I spent an evening chasing the titles of the books I read this year. I thought there were a myriad of apps tracking this for me, in addition to my library accounts, and perhaps Amazon kindle had my digital rentals as well? But: no. None of them kept up! What are internet cookies* for anyway?
Anyway, I went about looking for signs to recall what I was reading—email mentions, texts, photos, Instagram stories. I wondered if I had read 30 books this year (nearly, somewhere around 28). Then I wrote them all down on a piece of paper in a journal. Foolproof!
Here are some of the books that passed the attention gauntlet, and won their place in my hands and flighty mind for the duration of their pages. They were all great, or I wouldn’t have finished them.
Going to take my Marie Kondo moment and say: Thank you books, for being part of my year.
More than a few peculiar memoirs this year, mostly because I fell completely for Anne Truitt’s four books that are edited journals about her life as a sculptor and doting mother. I loved the way she cataloged work as a sculptor alongside housekeeping, being a single mother, and life. I loved learning from how incredibly hard she worked at the work, even when her art was not selling or getting critical reception. I loved entering her mind at different ages and stages in her life, from her 40s. These books inspired me in my own writing, because the way she wove daily life together with meta-aspirations is exactly the type of writing I love to do.
For those of us who grew up hearing Elisabeth Elliot on the radio, hearing about she and Jim from church mission culture, or simply reading her books, the book Becoming Elisabeth Elliot was an incredible read. Through extensive journal excerpts and letters (so many letters!) the author documents how Elisabeth became one of history’s extraordinary persons, through her devotion to God and the moral framework she believed in.
The Candy House is on a lot of the best books of this year lists. It’s a surprisingly easy read about a future where people upload their memories to connect with one another, written from nine (maybe? I lost count) different intertwining perspectives. Like another of her books, A Visit from the Good Squad, it’s written with this light spirit and is somehow pleasant and funny while tussling with this dark sci-fi premise. Note you do not need to read Visit from the Goon Squad first.
Similarly light yet deeply thoughtful, the sci-fi books Station 11 and Sea of Tranquility were two of my favorite books of the year. If you read Station 11, you then get to watch the hbo series which has amazing costumes and fascinating twists on the original plot.
In April Joe and I went to the warm white sands of Canouan island for my older brother’s epic 40th birthday party. The hotel, Soho House, felt like a gorgeous open air home run by an invisible benevolent being, and the lobby had small piles of chic worn beach reads for the taking. There I found The Wreckage of My Presence a hilarious memoir about mothers, being a mother, and love in general. So happy and SO sad at times. Don’t want to give too much away, but it’s an amazing read, terry clothed beach lounger not required.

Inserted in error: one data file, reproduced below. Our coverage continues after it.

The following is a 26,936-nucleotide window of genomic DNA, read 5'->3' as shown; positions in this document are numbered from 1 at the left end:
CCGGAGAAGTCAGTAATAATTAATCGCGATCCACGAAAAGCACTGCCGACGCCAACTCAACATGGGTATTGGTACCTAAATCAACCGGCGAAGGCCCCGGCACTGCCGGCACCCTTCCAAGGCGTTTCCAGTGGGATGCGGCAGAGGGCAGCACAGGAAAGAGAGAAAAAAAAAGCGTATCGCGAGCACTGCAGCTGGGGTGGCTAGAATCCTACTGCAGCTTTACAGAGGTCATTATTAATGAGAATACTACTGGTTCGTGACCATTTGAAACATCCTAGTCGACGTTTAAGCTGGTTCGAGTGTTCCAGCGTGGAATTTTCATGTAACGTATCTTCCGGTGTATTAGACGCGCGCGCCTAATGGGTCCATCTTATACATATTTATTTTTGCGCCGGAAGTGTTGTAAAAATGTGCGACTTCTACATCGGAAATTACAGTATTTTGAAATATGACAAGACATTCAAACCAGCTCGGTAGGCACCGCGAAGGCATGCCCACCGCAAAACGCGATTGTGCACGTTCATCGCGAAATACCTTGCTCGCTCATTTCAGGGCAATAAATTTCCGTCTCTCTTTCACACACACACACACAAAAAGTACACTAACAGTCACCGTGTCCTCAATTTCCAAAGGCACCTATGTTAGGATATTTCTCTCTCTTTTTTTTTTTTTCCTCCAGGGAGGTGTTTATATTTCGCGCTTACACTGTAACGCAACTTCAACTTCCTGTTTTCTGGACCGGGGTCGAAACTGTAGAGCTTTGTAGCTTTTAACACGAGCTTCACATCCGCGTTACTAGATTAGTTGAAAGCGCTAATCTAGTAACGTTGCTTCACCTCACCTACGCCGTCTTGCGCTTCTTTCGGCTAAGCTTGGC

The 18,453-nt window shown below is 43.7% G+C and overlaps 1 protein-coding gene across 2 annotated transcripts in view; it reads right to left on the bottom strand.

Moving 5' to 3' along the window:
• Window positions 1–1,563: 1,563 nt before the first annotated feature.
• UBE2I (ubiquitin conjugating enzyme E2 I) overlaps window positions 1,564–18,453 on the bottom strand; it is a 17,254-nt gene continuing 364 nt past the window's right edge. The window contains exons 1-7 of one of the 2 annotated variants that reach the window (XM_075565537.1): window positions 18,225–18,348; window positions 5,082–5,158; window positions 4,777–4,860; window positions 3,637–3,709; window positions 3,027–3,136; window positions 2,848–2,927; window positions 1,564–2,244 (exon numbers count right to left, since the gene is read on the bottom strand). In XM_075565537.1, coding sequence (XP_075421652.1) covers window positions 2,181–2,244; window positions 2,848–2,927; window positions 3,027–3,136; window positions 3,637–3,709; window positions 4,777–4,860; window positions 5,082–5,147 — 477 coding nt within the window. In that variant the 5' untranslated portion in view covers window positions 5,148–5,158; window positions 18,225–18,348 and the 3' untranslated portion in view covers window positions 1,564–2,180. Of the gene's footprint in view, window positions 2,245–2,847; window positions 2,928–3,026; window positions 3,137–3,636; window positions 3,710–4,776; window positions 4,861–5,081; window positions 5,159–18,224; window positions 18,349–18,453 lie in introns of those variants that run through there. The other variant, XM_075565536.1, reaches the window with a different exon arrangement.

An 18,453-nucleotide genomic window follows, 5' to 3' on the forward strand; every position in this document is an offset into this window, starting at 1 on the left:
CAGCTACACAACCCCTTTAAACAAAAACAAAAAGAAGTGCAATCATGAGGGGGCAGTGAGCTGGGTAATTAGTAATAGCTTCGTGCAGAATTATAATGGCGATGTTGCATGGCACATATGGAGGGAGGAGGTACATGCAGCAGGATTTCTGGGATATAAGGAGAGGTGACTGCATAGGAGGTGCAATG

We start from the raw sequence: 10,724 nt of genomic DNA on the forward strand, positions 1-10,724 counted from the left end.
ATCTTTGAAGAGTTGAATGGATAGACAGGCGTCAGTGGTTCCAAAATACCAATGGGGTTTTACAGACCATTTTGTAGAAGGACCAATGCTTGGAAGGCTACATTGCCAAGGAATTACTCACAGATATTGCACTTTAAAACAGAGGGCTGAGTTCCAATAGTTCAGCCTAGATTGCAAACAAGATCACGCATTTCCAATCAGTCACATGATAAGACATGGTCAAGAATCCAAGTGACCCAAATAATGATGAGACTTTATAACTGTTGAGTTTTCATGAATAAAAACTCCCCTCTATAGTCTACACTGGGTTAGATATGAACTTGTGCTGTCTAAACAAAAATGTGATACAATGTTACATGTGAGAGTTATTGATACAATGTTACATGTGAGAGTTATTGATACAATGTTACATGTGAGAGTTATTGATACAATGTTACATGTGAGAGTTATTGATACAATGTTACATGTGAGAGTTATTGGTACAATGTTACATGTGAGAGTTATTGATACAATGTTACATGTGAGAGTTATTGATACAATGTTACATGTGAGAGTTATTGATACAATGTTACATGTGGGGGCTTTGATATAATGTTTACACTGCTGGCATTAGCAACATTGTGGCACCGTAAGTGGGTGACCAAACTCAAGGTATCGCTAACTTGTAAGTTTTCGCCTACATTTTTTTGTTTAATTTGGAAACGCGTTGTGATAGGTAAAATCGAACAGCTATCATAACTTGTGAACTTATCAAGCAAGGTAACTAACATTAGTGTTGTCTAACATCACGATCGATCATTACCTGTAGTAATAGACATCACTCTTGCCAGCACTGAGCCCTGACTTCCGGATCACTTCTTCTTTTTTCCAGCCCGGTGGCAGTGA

I picked up Lessons by Gisele Buchen at a summer used book tent sale, the type with cardboard boxes lining tables setup over lawns and under tents. Somehow I finished it just as she and Tom Brady divorced. Sad timing! I enjoyed reading about her modeling career and all her hard work inspired by her parents’ faith in her. If you read the book you learn she values family more than anything, so I can only imagine how heartbreaking that divorce was.
At one point this year I did a send-a-book chain on Instagram. I have no idea how it worked out for the 40ish people who signed up but I did my best to maximize the system by mixing up the names instead of putting them into one-chain pyramid with me at the top (as most chain letters are structured). Through that I received 8 books from strangers and really enjoyed 3 of them: Panchinko, Untamed, and The Color of Water. I loved The Color of Water, it was astounding how his mother had shaped their family, and how much he admired her, while he was also honest about how difficult his childhood was.
In January we knew we were going to Paris and Croatia in the early summer, and some reading was influenced by that. Joe and I both loved An Editor’s Burial which is a collection of stories that inspired Wes Anderson while he was writing The French Dispatch screenplay. Arguably his inspiration is better than the actual film; An Editor’s Burial is filled with gems. For Croatia I read Balkan Ghosts, a fascinating collection of essays about the different Balkan countries. And Lea Ypi’s Freedom, about growing up in Albania (which bizarrely is directly across a slim sea from Italy, but seems a world apart).
First book of last year was a re-read that I could read every year for the rest of my life: Circe by Madeline Miller. Last book of 2022 was Essential Labor: Mothering as Social Change an absolutely beautiful and thoughtful book about the kinds of care we have around us, and what we offer one another. I would recommend it to anyone, mother or not.
*Speaking of cookies, I couldn’t decide how to best hyperlink these books. Most of them are linked to Bookshop, which has a nice interface and is a place you could buy the book. But realistically what you need, as a reader, is a hyperlink where you could add these to a to-read list and get them from your library. I’m not sure where you should do that. I think goodreads is stuck in the mud–despite knowing everything I’ve read for years now, they do not give me any good recommendations. So I’m on the hunt for a new book tracking app–I think the space is realllly ready for a cute enthusiastic app that makes you want to read and helps you keep nice lists! Right now I am trying out the app Storygraph.